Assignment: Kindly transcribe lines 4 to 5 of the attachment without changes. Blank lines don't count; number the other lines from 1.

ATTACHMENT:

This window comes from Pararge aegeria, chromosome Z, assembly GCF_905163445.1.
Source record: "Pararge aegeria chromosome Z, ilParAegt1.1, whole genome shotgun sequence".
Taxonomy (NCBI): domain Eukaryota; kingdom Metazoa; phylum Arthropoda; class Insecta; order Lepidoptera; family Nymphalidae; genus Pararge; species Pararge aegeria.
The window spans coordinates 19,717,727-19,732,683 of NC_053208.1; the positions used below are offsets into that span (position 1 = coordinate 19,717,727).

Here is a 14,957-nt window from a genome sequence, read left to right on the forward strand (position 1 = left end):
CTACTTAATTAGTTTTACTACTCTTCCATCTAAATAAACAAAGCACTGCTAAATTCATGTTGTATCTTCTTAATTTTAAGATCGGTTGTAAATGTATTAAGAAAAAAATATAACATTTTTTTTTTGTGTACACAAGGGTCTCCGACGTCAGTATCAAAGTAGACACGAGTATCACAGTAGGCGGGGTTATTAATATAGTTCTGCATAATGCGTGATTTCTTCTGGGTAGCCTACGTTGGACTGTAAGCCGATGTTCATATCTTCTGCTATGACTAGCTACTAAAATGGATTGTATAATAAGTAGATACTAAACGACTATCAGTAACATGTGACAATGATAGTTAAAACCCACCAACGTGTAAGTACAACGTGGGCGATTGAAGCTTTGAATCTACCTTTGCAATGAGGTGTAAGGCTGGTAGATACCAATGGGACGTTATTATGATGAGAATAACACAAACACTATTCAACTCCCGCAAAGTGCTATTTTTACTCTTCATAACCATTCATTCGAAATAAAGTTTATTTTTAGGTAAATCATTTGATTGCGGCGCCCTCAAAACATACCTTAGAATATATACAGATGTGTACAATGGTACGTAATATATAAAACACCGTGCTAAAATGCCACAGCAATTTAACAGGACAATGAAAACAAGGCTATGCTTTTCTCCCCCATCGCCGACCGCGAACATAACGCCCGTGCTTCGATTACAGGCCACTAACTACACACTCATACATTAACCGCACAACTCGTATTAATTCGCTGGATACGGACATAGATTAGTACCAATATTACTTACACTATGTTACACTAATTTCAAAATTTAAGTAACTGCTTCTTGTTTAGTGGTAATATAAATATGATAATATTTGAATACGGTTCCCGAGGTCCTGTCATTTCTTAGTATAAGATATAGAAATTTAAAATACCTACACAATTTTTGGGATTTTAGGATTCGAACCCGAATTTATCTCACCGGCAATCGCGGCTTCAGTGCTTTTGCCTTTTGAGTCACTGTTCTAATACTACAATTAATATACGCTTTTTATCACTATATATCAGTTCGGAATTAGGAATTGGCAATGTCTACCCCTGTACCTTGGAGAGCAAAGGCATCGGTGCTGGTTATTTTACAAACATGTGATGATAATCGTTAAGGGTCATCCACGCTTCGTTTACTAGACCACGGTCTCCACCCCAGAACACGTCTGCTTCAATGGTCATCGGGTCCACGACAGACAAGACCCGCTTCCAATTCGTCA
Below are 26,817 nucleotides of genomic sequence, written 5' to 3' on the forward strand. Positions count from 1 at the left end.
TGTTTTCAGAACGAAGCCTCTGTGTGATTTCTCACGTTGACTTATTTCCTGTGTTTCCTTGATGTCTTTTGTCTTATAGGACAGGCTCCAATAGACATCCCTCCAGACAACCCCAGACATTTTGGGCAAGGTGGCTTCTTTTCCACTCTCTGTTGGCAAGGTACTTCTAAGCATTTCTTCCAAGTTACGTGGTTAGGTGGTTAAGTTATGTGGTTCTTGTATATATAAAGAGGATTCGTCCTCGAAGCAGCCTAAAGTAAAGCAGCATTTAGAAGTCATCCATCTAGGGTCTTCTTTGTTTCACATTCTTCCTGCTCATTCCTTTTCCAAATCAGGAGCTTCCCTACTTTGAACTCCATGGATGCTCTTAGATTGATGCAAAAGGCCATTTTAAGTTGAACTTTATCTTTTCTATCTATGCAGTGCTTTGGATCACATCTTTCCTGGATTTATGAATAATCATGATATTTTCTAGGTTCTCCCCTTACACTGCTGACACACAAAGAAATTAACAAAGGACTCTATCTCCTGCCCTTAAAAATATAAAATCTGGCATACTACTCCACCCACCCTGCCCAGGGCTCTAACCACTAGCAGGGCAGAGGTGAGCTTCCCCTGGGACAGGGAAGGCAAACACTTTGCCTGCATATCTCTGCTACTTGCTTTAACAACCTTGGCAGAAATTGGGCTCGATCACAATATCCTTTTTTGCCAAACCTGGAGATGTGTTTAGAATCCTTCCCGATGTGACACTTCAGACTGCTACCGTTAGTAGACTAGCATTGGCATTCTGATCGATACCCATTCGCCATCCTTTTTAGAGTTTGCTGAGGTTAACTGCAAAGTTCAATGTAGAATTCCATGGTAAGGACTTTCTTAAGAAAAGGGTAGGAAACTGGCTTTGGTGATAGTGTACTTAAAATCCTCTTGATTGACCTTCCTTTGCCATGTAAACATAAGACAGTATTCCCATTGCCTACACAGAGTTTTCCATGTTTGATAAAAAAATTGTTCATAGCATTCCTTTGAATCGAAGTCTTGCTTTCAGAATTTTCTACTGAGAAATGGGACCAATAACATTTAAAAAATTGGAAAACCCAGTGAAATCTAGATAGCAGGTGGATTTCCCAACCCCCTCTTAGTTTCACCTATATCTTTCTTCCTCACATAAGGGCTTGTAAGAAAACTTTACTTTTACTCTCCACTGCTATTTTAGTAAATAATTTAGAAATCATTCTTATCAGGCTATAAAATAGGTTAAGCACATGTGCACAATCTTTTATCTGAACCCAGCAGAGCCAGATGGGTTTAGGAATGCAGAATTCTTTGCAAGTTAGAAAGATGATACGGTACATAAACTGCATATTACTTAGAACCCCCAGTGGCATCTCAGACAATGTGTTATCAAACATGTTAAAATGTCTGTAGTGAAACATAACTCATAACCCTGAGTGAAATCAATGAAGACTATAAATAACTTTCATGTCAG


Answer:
The window spans coordinates 19,717,727-19,732,683 of NC_053208.1; the positions used below are offsets into that span (position 1 = coordinate 19,717,727).

Here is a 14,957-nt window from a genome sequence, read left to right on the forward strand (position 1 = left end):